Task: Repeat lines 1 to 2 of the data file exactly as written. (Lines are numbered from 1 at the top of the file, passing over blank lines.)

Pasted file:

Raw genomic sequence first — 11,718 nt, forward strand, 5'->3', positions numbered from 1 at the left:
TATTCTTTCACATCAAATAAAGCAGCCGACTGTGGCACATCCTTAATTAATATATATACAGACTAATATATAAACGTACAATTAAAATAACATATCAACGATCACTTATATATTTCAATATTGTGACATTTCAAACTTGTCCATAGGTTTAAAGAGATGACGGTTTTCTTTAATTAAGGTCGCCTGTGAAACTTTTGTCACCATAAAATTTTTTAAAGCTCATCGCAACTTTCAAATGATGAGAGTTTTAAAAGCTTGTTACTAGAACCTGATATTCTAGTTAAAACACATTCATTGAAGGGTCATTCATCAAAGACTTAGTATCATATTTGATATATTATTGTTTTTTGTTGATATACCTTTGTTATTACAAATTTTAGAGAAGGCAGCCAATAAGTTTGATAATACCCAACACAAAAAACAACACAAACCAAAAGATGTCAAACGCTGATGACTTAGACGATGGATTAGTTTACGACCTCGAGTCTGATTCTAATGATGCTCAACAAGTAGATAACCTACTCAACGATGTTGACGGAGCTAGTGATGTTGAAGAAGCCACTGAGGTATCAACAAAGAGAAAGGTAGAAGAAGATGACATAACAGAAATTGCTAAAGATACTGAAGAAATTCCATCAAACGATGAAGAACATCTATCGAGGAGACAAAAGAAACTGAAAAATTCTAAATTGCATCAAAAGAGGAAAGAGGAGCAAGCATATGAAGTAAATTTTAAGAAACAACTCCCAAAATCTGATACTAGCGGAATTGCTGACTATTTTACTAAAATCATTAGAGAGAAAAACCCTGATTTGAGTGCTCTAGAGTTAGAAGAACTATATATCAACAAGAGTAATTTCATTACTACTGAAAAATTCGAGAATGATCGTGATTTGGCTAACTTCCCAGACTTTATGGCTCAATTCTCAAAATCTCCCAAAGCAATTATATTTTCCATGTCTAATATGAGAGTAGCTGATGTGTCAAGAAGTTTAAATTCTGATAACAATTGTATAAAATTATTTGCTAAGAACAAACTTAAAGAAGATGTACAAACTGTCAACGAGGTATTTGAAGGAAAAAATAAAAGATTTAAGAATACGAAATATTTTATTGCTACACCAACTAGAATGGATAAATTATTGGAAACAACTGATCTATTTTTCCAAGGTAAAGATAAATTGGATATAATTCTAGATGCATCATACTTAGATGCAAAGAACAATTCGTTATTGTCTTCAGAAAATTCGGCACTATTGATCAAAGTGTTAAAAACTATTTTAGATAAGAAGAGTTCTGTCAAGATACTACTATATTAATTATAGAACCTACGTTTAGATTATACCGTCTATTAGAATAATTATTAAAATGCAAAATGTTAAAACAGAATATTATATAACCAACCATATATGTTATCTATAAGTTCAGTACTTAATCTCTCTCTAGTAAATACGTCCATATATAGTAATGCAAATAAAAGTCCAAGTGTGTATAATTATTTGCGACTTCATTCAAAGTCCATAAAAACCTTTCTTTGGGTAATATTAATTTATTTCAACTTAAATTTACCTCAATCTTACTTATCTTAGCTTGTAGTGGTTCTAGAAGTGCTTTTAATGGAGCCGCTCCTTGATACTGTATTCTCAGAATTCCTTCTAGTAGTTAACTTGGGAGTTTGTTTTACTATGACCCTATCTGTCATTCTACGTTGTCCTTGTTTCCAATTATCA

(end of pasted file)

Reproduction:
Raw genomic sequence first — 11,718 nt, forward strand, 5'->3', positions numbered from 1 at the left:
TATTCTTTCACATCAAATAAAGCAGCCGACTGTGGCACATCCTTAATTAATATATATACAGACTAATATATAAACGTACAATTAAAATAACATATCAACGATCACTTATATATTTCAATATTGTGACATTTCAAACTTGTCCATAGGTTTAAAGAGATGACGGTTTTCTTTAATTAAGGTCGCCTGTGAAACTTTTGTCACCATAAAATTTTTTAAAGCTCATCGCAACTTTCAAATGATGAGAGTTTTAAAAGCTTGTTACTAGAACCTGATATTCTAGTTAAAACACATTCATTGAAGGGTCATTCATCAAAGACTTAGTATCATATTTGATATATTATTGTTTTTTGTTGATATACCTTTGTTATTACAAATTTTAGAGAAGGCAGCCAATAAGTTTGATAATACCCAACACAAAAAACAACACAAACCAAAAGATGTCAAACGCTGATGACTTAGACGATGGATTAGTTTACGACCTCGAGTCTGATTCTAATGATGCTCAACAAGTAGATAACCTACTCAACGATGTTGACGGAGCTAGTGATGTTGAAGAAGCCACTGAGGTATCAACAAAGAGAAAGGTAGAAGAAGATGACATAACAGAAATTGCTAAAGATACTGAAGAAATTCCATCAAACGATGAAGAACATCTATCGAGGAGACAAAAGAAACTGAAAAATTCTAAATTGCATCAAAAGAGGAAAGAGGAGCAAGCATATGAAGTAAATTTTAAGAAACAACTCCCAAAATCTGATACTAGCGGAATTGCTGACTATTTTACTAAAATCATTAGAGAGAAAAACCCTGATTTGAGTGCTCTAGAGTTAGAAGAACTATATATCAACAAGAGTAATTTCATTACTACTGAAAAATTCGAGAATGATCGTGATTTGGCTAACTTCCCAGACTTTATGGCTCAATTCTCAAAATCTCCCAAAGCAATTATATTTTCCATGTCTAATATGAGAGTAGCTGATGTGTCAAGAAGTTTAAATTCTGATAACAATTGTATAAAATTATTTGCTAAGAACAAACTTAAAGAAGATGTACAAACTGTCAACGAGGTATTTGAAGGAAAAAATAAAAGATTTAAGAATACGAAATATTTTATTGCTACACCAACTAGAATGGATAAATTATTGGAAACAACTGATCTATTTTTCCAAGGTAAAGATAAATTGGATATAATTCTAGATGCATCATACTTAGATGCAAAGAACAATTCGTTATTGTCTTCAGAAAATTCGGCACTATTGATCAAAGTGTTAAAAACTATTTTAGATAAGAAGAGTTCTGTCAAGATACTACTATATTAATTATAGAACCTACGTTTAGATTATACCGTCTATTAGAATAATTATTAAAATGCAAAATGTTAAAACAGAATATTATATAACCAACCATATATGTTATCTATAAGTTCAGTACTTAATCTCTCTCTAGTAAATACGTCCATATATAGTAATGCAAATAAAAGTCCAAGTGTGTATAATTATTTGCGACTTCATTCAAAGTCCATAAAAACCTTTCTTTGGGTAATATTAATTTATTTCAACTTAAATTTACCTCAATCTTACTTATCTTAGCTTGTAGTGGTTCTAGAAGTGCTTTTAATGGAGCCGCTCCTTGATACTGTATTCTCAGAATTCCTTCTAGTAGTTAACTTGGGAGTTTGTTTTACTATGACCCTATCTGTCATTCTACGTTGTCCTTGTTTCCAATTATCA